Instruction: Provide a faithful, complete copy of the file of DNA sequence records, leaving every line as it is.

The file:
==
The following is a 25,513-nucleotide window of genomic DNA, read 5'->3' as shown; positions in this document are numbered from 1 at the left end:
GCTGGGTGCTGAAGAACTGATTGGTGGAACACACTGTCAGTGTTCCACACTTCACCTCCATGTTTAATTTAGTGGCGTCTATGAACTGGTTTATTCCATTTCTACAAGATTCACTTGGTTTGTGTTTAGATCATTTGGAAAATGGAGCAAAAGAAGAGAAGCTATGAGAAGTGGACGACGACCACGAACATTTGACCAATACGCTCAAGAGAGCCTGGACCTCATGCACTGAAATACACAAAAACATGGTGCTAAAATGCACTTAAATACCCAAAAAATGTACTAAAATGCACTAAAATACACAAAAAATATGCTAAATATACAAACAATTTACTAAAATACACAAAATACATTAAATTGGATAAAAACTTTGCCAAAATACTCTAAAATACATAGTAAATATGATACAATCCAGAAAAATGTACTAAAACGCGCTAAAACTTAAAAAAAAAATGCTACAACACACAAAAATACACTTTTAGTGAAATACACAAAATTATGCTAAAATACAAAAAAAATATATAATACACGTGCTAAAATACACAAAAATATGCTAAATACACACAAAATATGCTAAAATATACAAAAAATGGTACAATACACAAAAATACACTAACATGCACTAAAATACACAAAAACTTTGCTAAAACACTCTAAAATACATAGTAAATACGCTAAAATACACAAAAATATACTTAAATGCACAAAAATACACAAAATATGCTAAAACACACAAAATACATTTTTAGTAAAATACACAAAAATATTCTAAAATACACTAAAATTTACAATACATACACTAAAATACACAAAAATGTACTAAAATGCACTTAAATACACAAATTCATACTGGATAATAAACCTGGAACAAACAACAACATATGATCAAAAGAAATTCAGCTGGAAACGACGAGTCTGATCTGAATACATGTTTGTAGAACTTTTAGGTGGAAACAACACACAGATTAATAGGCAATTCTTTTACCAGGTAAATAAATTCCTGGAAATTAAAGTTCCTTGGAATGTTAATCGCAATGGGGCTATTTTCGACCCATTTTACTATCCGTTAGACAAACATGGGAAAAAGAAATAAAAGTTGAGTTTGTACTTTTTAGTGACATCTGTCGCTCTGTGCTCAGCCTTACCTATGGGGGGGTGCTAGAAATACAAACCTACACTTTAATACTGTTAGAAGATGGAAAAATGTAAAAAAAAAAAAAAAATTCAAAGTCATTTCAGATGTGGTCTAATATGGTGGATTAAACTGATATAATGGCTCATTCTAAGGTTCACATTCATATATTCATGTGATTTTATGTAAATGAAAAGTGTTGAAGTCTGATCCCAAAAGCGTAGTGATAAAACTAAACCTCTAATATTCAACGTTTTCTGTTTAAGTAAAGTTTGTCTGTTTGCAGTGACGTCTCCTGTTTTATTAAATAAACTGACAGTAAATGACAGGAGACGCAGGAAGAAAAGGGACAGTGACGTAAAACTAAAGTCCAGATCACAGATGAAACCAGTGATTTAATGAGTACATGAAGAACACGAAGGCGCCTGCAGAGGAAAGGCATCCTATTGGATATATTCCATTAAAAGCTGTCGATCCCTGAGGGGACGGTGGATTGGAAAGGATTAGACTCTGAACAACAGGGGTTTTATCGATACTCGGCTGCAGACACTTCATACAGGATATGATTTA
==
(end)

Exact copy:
The following is a 25,513-nucleotide window of genomic DNA, read 5'->3' as shown; positions in this document are numbered from 1 at the left end:
GCTGGGTGCTGAAGAACTGATTGGTGGAACACACTGTCAGTGTTCCACACTTCACCTCCATGTTTAATTTAGTGGCGTCTATGAACTGGTTTATTCCATTTCTACAAGATTCACTTGGTTTGTGTTTAGATCATTTGGAAAATGGAGCAAAAGAAGAGAAGCTATGAGAAGTGGACGACGACCACGAACATTTGACCAATACGCTCAAGAGAGCCTGGACCTCATGCACTGAAATACACAAAAACATGGTGCTAAAATGCACTTAAATACCCAAAAAATGTACTAAAATGCACTAAAATACACAAAAAATATGCTAAATATACAAACAATTTACTAAAATACACAAAATACATTAAATTGGATAAAAACTTTGCCAAAATACTCTAAAATACATAGTAAATATGATACAATCCAGAAAAATGTACTAAAACGCGCTAAAACTTAAAAAAAAAATGCTACAACACACAAAAATACACTTTTAGTGAAATACACAAAATTATGCTAAAATACAAAAAAAATATATAATACACGTGCTAAAATACACAAAAATATGCTAAATACACACAAAATATGCTAAAATATACAAAAAATGGTACAATACACAAAAATACACTAACATGCACTAAAATACACAAAAACTTTGCTAAAACACTCTAAAATACATAGTAAATACGCTAAAATACACAAAAATATACTTAAATGCACAAAAATACACAAAATATGCTAAAACACACAAAATACATTTTTAGTAAAATACACAAAAATATTCTAAAATACACTAAAATTTACAATACATACACTAAAATACACAAAAATGTACTAAAATGCACTTAAATACACAAATTCATACTGGATAATAAACCTGGAACAAACAACAACATATGATCAAAAGAAATTCAGCTGGAAACGACGAGTCTGATCTGAATACATGTTTGTAGAACTTTTAGGTGGAAACAACACACAGATTAATAGGCAATTCTTTTACCAGGTAAATAAATTCCTGGAAATTAAAGTTCCTTGGAATGTTAATCGCAATGGGGCTATTTTCGACCCATTTTACTATCCGTTAGACAAACATGGGAAAAAGAAATAAAAGTTGAGTTTGTACTTTTTAGTGACATCTGTCGCTCTGTGCTCAGCCTTACCTATGGGGGGGTGCTAGAAATACAAACCTACACTTTAATACTGTTAGAAGATGGAAAAATGTAAAAAAAAAAAAAAAATTCAAAGTCATTTCAGATGTGGTCTAATATGGTGGATTAAACTGATATAATGGCTCATTCTAAGGTTCACATTCATATATTCATGTGATTTTATGTAAATGAAAAGTGTTGAAGTCTGATCCCAAAAGCGTAGTGATAAAACTAAACCTCTAATATTCAACGTTTTCTGTTTAAGTAAAGTTTGTCTGTTTGCAGTGACGTCTCCTGTTTTATTAAATAAACTGACAGTAAATGACAGGAGACGCAGGAAGAAAAGGGACAGTGACGTAAAACTAAAGTCCAGATCACAGATGAAACCAGTGATTTAATGAGTACATGAAGAACACGAAGGCGCCTGCAGAGGAAAGGCATCCTATTGGATATATTCCATTAAAAGCTGTCGATCCCTGAGGGGACGGTGGATTGGAAAGGATTAGACTCTGAACAACAGGGGTTTTATCGATACTCGGCTGCAGACACTTCATACAGGATATGATTTA